Salaries for elementary school teachers in Southern California entering on the lowest step averaged $3,000,00. This amount rose incrementally every year and increased even more for additional coursework completed. Dr. Wampler suggested I teach a third grade in his district for a couple of years while I was earning credits for my administration credential. He would then promote me to a principal's position at a much higher salary. My son was quite ill and required expensive medical attention. My wife continued to work because the $1,600.00 salary I earned at Cal Tech plus the G.I. education stipend of $95.00 per month did not cover our expenses. The position as translator for the USC Office of Naval Intelligence had been a perk reserved for USC personnel. It went to someone else when I began teaching at Cal Tech.

After having reached a dead end in my attempts to obtain recognition for volleyball at USC in spite of winning two national championships, I decided to accept Dr. Wampler's offer to teach in his district. I terminated my German and International Relations doctoral program at USC, and notified Cal Tech that I would not be teaching German there in the future. I concentrated on my education studies at USC toward an administrative credential. My coaching days were over as well. Dr. Stallcup asked me to join the Jonathan Club and play volleyball for his team. USVBA District 13 director, Clive Graham, invited me to work on week-ends obtaining listings for his real estate firm and play for a team he was coaching and sponsoring at the Pacific Coast Club in Long Beach. I did play a bit for Clive, but did not go to work for him - probably a bad mistake considering the tremendous upswing in the real estate market at that time.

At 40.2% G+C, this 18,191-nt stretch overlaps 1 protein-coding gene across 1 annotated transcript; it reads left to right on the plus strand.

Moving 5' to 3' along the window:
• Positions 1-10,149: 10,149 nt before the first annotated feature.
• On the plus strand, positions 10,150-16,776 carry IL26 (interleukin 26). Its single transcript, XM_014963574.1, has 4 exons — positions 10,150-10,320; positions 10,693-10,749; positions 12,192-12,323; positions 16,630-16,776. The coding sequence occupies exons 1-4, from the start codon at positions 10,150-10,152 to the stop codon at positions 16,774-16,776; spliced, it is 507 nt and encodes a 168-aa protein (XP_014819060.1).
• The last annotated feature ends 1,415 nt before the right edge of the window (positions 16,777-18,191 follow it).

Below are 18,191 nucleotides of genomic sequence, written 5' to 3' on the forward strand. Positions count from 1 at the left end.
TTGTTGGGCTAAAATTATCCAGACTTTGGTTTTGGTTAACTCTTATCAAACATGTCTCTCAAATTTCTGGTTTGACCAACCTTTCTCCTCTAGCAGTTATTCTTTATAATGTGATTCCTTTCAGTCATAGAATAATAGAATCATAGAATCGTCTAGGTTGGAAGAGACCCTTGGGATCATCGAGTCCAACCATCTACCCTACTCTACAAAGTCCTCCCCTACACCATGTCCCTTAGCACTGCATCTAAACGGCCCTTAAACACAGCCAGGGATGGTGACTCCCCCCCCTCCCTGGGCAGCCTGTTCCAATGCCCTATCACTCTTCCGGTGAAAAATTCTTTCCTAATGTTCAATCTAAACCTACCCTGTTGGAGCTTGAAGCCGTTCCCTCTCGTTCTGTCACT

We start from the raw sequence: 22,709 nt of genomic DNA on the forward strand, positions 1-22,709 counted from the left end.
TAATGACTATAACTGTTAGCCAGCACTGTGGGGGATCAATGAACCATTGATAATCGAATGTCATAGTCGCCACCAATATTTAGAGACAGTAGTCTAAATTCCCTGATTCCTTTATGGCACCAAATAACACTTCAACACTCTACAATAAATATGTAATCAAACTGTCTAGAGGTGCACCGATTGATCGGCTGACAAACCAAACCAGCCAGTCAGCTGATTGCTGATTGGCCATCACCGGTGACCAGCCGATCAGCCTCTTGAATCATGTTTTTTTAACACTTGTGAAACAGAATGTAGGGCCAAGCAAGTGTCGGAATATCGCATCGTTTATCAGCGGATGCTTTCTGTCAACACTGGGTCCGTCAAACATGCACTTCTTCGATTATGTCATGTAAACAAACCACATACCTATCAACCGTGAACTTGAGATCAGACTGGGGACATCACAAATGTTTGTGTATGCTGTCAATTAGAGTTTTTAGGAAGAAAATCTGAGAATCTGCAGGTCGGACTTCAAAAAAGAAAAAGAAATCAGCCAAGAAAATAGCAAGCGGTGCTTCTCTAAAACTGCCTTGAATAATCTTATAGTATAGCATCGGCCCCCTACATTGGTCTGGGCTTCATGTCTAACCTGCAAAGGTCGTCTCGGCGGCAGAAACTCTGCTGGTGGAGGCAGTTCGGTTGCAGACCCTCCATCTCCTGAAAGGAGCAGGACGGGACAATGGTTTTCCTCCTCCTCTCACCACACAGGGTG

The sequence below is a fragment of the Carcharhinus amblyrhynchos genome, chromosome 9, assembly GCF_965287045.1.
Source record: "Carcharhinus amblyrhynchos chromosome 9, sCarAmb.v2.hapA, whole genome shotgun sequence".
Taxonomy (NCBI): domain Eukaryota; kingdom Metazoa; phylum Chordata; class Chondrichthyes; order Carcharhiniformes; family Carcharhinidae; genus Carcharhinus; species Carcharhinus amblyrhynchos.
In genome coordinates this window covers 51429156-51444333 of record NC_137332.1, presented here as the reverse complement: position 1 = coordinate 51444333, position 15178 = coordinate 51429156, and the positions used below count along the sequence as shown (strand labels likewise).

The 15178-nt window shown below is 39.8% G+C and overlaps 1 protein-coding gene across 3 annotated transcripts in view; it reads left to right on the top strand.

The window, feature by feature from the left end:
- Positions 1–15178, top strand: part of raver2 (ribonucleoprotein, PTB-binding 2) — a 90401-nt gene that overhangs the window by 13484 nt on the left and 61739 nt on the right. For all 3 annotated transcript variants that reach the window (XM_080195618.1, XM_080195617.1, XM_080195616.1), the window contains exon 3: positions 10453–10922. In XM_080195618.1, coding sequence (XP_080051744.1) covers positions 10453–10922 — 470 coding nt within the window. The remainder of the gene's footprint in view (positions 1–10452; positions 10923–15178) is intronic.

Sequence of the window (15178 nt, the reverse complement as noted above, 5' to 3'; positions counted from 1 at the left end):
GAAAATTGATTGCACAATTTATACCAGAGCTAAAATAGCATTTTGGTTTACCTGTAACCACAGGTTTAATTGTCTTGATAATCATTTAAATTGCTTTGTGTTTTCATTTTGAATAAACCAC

I began teaching third graders, but sold home improvements on a commission on week-ends. I had started my selling career in 1936 at the age of 14 at Sears, Roebuck & Co. in Long Beach. With a booming housing market, I was soon earning as much selling home improvements during a week-end as I was making teaching third grade for one month. After turning down offers two times to become the sales manager for the home improvement firm that employed me, I finally relented when I was guaranteed a salary of $15,000.00 per year plus a bonus based on volume of sales. I resigned my teaching position in Bellflower, quit taking classes at USC, and began to concentrate on supporting a family with a stay-at-home wife and sick child.